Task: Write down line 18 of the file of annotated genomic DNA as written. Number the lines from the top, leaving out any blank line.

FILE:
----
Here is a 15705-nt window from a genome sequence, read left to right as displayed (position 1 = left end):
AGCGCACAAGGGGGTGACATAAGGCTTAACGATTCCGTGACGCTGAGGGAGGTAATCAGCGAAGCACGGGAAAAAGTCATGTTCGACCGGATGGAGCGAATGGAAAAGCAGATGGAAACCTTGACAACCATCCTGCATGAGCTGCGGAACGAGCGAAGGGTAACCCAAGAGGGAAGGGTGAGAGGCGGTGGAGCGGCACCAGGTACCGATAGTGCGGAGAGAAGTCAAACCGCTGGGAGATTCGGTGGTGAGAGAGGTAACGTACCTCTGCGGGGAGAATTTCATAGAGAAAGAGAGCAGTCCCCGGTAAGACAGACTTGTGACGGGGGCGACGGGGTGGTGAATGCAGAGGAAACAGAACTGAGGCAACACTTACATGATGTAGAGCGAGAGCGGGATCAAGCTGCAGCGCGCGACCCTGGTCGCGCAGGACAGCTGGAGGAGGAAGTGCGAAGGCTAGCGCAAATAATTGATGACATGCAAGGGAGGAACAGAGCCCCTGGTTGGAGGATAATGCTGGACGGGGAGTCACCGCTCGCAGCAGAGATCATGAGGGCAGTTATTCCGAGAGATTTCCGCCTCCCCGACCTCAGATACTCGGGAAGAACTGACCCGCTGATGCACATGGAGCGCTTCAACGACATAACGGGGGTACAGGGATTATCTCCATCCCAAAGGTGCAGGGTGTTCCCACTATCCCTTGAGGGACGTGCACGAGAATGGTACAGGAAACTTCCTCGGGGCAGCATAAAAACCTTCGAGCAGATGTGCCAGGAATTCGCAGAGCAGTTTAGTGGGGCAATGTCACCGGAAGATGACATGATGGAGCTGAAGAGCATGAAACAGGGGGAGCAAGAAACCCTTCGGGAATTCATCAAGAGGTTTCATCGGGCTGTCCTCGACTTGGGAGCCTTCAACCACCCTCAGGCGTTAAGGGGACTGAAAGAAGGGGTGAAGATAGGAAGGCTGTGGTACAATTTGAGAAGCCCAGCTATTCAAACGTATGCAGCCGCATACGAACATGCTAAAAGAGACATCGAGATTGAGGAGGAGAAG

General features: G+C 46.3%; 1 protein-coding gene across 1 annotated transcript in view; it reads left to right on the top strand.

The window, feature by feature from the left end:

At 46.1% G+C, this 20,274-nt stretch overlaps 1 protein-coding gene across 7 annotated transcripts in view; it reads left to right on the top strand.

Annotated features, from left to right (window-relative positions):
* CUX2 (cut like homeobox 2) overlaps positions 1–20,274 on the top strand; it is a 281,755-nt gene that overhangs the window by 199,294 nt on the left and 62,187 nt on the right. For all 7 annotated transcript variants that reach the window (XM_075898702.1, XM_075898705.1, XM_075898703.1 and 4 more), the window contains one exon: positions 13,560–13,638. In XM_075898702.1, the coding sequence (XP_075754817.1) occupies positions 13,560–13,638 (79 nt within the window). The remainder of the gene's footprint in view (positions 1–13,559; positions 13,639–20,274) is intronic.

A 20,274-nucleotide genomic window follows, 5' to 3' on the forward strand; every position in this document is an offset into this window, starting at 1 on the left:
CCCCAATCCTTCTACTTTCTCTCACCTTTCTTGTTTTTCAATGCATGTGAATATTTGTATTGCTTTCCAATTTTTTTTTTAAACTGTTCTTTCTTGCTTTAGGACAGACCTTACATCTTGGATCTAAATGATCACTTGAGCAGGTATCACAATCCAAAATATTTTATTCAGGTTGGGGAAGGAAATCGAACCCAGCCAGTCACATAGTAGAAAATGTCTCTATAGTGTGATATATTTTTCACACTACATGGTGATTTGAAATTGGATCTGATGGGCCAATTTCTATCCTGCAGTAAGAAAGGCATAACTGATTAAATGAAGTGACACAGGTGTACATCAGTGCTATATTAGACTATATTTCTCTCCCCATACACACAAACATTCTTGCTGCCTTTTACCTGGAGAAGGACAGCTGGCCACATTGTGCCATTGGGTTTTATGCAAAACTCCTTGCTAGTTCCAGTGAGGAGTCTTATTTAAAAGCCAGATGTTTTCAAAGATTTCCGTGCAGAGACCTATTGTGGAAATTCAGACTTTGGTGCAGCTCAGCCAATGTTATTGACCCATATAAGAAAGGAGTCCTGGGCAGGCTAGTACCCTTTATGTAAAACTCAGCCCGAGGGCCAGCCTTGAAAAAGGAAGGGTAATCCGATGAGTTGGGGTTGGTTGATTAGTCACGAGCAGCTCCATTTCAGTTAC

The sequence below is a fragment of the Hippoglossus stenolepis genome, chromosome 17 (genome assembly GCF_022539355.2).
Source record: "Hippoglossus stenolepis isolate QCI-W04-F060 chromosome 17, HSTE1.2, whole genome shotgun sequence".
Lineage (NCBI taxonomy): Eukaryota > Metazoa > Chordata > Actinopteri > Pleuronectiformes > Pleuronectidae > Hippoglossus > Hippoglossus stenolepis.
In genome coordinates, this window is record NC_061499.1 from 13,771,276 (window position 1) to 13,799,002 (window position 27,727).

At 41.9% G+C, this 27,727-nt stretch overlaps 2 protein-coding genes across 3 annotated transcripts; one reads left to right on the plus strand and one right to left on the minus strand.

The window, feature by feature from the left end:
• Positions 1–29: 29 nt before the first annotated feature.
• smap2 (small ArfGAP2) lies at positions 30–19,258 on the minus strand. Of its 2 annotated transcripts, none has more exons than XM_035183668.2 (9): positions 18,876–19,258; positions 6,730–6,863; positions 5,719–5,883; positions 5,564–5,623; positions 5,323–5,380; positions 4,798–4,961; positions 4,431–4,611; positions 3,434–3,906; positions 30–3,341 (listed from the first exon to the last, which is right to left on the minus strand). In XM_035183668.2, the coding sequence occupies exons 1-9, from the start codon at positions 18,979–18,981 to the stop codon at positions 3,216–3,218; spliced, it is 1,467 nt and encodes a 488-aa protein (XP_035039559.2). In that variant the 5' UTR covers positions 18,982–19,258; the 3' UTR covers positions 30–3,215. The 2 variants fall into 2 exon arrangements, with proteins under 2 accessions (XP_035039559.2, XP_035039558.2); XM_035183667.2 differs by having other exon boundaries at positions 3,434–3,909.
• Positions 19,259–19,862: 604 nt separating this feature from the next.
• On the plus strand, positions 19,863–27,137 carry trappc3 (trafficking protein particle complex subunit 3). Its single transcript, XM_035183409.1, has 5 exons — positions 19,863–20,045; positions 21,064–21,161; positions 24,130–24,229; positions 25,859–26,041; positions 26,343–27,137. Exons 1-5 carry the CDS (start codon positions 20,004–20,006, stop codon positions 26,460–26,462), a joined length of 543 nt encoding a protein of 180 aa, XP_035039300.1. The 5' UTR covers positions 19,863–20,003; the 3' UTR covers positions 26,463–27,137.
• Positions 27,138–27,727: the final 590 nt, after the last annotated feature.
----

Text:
• Positions 19,259–19,862: 604 nt separating this feature from the next.